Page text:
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Rhea Chatterji | February 26, 2022

Her name gained global recognition only weeks after the release of her debut song.

Skyrocketing to No. 1 on international music charts, Grammy nominated, splashed on the cover of Time magazine and all at the age of 18, Olivia Rodrigo is the music industry’s latest sensation.

Rodrigo’s magnum opus, ‘drivers license’​​, the song that started it all, recently celebrated its one-year anniversary. It’s an impassioned lament about the pangs of a breakup… but not only is she mourning the loss of love, she’s also grappling with the crippling awareness that her man left her for someone better. 

“And you’re probably with that blonde girl, who always made me doubt, she’s so much older than me, she’s everything I’m insecure about.” 

We’ve all felt the threat of being replaced and been guilty of drawing comparisons. So when Rodrigo vocalises this insecurity, we all feel heard. We can’t help but cry and release all the pain that is repressed within.

In the couple of months after the song’s release, Rodrigo gave us an anthology of breakup ballads designed to resonate with relationship pain and bewilderment. The vulnerability which underscores each lyric in this album hits home with teens and adults alike. The lyricism of these songs stimulates our sentimental nerves, beckoning a stream of emotion.

So why do we love to listen to these tearjerkers?

What is it about her story, her affliction that seems to resonate with us all?

Why do we seem to celebrate pain?

Perhaps it is this modernist notion of sharing grief, normalising it and ultimately embracing it as a part of life.

Rodrigo said “I feel like if a girl writes a song about heartbreak, very often people start criticizing her for feeling those emotions, and only writing about that.” The feeling of depression has been all too often deemed as a sign of weakness, an indication of an inability to cope, an overreaction.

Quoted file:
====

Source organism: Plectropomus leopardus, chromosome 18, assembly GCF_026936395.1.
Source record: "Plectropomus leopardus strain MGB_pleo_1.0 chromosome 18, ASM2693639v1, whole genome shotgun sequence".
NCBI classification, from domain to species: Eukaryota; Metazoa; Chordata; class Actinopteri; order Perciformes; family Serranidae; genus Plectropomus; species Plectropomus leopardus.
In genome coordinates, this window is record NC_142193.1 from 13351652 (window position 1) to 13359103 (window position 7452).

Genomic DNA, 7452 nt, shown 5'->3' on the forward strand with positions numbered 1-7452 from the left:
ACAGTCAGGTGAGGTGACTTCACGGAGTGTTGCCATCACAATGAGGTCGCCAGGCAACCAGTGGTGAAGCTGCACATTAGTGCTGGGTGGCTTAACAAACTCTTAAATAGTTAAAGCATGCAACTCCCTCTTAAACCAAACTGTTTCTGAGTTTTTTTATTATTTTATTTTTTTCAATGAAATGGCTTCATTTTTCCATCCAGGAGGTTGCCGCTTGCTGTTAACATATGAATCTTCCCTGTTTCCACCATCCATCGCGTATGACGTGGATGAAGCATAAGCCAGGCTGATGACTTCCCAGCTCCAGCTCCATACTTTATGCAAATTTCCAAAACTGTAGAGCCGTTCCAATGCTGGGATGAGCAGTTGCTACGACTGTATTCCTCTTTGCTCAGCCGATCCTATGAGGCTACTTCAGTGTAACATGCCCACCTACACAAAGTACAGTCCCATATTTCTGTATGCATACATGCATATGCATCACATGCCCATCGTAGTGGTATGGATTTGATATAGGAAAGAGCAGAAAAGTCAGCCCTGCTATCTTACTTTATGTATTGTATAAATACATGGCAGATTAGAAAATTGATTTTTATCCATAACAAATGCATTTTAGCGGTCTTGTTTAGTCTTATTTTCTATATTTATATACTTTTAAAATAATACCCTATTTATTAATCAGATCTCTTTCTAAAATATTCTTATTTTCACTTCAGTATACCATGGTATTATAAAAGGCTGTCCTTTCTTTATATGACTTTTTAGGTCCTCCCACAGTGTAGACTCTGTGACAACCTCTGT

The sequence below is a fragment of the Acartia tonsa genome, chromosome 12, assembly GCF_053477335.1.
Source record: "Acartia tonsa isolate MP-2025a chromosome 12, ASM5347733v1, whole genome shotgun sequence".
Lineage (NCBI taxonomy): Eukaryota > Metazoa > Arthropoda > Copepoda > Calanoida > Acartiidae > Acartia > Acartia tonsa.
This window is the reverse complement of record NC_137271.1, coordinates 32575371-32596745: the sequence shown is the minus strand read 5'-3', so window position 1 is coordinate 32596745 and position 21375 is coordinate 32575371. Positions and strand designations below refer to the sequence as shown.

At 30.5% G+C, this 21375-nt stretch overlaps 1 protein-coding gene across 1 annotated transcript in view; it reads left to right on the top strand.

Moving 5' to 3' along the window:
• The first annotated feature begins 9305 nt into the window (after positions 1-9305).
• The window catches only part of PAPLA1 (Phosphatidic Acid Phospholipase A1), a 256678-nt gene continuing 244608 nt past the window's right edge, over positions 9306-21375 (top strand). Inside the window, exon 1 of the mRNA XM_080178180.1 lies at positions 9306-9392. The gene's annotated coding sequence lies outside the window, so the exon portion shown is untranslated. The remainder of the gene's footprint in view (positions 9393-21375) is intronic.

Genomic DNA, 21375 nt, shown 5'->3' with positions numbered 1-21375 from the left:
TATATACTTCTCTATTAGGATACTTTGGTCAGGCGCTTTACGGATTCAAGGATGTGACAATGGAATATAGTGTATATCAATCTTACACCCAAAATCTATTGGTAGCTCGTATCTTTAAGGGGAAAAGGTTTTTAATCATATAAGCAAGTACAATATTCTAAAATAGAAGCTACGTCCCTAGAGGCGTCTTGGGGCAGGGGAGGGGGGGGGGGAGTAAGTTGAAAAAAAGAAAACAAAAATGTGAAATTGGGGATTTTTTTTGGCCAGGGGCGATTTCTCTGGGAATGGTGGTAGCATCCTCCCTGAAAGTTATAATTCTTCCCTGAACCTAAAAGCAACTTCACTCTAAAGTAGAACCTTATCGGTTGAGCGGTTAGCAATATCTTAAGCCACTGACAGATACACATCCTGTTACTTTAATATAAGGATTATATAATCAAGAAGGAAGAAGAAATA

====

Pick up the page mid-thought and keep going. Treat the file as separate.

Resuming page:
But over the years, many artists have been quick to dispense this stigma. With songs like ‘Six Feet Under’, ‘I miss you, I’m sorry’ and ‘Tired’, singers Billie Eilish, Gracie Abrams and Adele have famously compressed their darkest hours within the span of a song.

Billions of fans cry with their favourite singers, the grief uniting us all in solidarity. There is something so raw as being vulnerable, which is why artists tend to make a habit of it. It breaks social barriers and allows us to recognise the simple similarities we all share deep within.

Taylor Swift is famously no stranger to breakup songs. The recent re-release of her 2012 power ballad ‘All Too Well’ is a ten-minute emotional rollercoaster, designed to plunge us into a flood of tears. Swift’s candidness about her crumbling relationship in this song gives us a vivid view of the moments of happiness in the relationship before the verge of its collapse. 

Her words, the pain sounds like the voice we have on repeat in our heads following the breakdown of a relationship. The blame game, the hindsight, the cradling of only the best memories. Sound familiar? Relatability is key because it reminds us that pain is a universal experience. We shed tears because we feel the pain she endures. 

These songs link the artist with their audience in a powerful reminder that pain is not singular. 

I consider such songs a lyrical pacifier, a certain reassuring hand on the back when you’re alone with your fears and insecurities.

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Rhea Chatterji

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